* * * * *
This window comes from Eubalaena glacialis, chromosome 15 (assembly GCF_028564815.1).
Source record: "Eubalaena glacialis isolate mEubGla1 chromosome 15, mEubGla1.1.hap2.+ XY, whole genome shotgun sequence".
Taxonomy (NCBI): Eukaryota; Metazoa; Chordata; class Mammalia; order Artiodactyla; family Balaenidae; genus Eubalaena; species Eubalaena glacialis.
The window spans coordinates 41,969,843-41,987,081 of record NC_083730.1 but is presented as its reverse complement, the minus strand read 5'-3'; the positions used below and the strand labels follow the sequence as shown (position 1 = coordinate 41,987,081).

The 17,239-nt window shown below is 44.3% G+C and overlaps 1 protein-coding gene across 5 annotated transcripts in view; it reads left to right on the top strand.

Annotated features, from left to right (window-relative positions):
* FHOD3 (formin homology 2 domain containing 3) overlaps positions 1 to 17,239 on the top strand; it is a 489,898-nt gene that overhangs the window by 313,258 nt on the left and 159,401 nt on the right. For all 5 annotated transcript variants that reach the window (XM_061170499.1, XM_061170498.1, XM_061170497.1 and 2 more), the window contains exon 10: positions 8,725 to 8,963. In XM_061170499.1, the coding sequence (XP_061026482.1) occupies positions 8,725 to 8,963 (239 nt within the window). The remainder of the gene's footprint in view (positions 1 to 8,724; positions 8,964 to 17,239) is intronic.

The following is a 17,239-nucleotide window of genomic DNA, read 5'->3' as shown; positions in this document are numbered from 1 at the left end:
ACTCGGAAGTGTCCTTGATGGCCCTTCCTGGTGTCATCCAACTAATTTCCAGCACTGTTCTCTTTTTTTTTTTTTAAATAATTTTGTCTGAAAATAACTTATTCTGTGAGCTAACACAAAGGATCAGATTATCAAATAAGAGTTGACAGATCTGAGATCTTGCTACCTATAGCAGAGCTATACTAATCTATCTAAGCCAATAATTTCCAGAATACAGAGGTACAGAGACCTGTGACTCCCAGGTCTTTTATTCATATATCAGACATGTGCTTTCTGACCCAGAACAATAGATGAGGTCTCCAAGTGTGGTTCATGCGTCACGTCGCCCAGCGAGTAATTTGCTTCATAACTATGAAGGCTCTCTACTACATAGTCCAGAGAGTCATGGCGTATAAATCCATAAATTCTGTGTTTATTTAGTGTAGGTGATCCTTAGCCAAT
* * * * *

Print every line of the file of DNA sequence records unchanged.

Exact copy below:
This window comes from Eubalaena glacialis, chromosome 15 (assembly GCF_028564815.1).
Source record: "Eubalaena glacialis isolate mEubGla1 chromosome 15, mEubGla1.1.hap2.+ XY, whole genome shotgun sequence".
Taxonomy (NCBI): Eukaryota; Metazoa; Chordata; class Mammalia; order Artiodactyla; family Balaenidae; genus Eubalaena; species Eubalaena glacialis.
The window spans coordinates 41,969,843-41,987,081 of record NC_083730.1 but is presented as its reverse complement, the minus strand read 5'-3'; the positions used below and the strand labels follow the sequence as shown (position 1 = coordinate 41,987,081).

The 17,239-nt window shown below is 44.3% G+C and overlaps 1 protein-coding gene across 5 annotated transcripts in view; it reads left to right on the top strand.

Annotated features, from left to right (window-relative positions):
* FHOD3 (formin homology 2 domain containing 3) overlaps positions 1 to 17,239 on the top strand; it is a 489,898-nt gene that overhangs the window by 313,258 nt on the left and 159,401 nt on the right. For all 5 annotated transcript variants that reach the window (XM_061170499.1, XM_061170498.1, XM_061170497.1 and 2 more), the window contains exon 10: positions 8,725 to 8,963. In XM_061170499.1, the coding sequence (XP_061026482.1) occupies positions 8,725 to 8,963 (239 nt within the window). The remainder of the gene's footprint in view (positions 1 to 8,724; positions 8,964 to 17,239) is intronic.

The following is a 17,239-nucleotide window of genomic DNA, read 5'->3' as shown; positions in this document are numbered from 1 at the left end:
ACTCGGAAGTGTCCTTGATGGCCCTTCCTGGTGTCATCCAACTAATTTCCAGCACTGTTCTCTTTTTTTTTTTTTAAATAATTTTGTCTGAAAATAACTTATTCTGTGAGCTAACACAAAGGATCAGATTATCAAATAAGAGTTGACAGATCTGAGATCTTGCTACCTATAGCAGAGCTATACTAATCTATCTAAGCCAATAATTTCCAGAATACAGAGGTACAGAGACCTGTGACTCCCAGGTCTTTTATTCATATATCAGACATGTGCTTTCTGACCCAGAACAATAGATGAGGTCTCCAAGTGTGGTTCATGCGTCACGTCGCCCAGCGAGTAATTTGCTTCATAACTATGAAGGCTCTCTACTACATAGTCCAGAGAGTCATGGCGTATAAATCCATAAATTCTGTGTTTATTTAGTGTAGGTGATCCTTAGCCAAT